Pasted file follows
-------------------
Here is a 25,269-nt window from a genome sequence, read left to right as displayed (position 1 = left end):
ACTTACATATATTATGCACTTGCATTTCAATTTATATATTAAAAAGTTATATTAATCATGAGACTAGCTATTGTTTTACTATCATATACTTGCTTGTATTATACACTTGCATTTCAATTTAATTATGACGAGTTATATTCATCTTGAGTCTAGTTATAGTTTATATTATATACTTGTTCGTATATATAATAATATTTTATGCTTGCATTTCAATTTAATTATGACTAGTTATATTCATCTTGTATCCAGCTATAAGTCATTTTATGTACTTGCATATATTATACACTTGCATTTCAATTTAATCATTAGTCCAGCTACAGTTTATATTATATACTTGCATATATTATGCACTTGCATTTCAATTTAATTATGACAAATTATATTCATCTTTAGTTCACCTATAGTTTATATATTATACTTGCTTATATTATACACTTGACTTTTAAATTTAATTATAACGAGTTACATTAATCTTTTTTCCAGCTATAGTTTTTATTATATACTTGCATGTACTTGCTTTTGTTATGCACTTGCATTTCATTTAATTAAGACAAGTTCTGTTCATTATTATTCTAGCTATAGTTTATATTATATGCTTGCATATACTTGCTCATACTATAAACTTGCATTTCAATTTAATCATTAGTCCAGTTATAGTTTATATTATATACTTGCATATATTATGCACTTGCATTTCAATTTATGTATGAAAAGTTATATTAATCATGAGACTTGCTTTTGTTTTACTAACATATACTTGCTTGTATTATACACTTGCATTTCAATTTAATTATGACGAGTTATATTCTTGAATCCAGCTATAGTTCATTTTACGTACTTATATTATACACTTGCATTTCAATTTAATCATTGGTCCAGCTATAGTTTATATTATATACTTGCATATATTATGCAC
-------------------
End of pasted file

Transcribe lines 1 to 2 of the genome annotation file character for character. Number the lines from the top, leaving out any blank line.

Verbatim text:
Here is a 25,269-nt window from a genome sequence, read left to right as displayed (position 1 = left end):
ACTTACATATATTATGCACTTGCATTTCAATTTATATATTAAAAAGTTATATTAATCATGAGACTAGCTATTGTTTTACTATCATATACTTGCTTGTATTATACACTTGCATTTCAATTTAATTATGACGAGTTATATTCATCTTGAGTCTAGTTATAGTTTATATTATATACTTGTTCGTATATATAATAATATTTTATGCTTGCATTTCAATTTAATTATGACTAGTTATATTCATCTTGTATCCAGCTATAAGTCATTTTATGTACTTGCATATATTATACACTTGCATTTCAATTTAATCATTAGTCCAGCTACAGTTTATATTATATACTTGCATATATTATGCACTTGCATTTCAATTTAATTATGACAAATTATATTCATCTTTAGTTCACCTATAGTTTATATATTATACTTGCTTATATTATACACTTGACTTTTAAATTTAATTATAACGAGTTACATTAATCTTTTTTCCAGCTATAGTTTTTATTATATACTTGCATGTACTTGCTTTTGTTATGCACTTGCATTTCATTTAATTAAGACAAGTTCTGTTCATTATTATTCTAGCTATAGTTTATATTATATGCTTGCATATACTTGCTCATACTATAAACTTGCATTTCAATTTAATCATTAGTCCAGTTATAGTTTATATTATATACTTGCATATATTATGCACTTGCATTTCAATTTATGTATGAAAAGTTATATTAATCATGAGACTTGCTTTTGTTTTACTAACATATACTTGCTTGTATTATACACTTGCATTTCAATTTAATTATGACGAGTTATATTCTTGAATCCAGCTATAGTTCATTTTACGTACTTATATTATACACTTGCATTTCAATTTAATCATTGGTCCAGCTATAGTTTATATTATATACTTGCATATATTATGCAC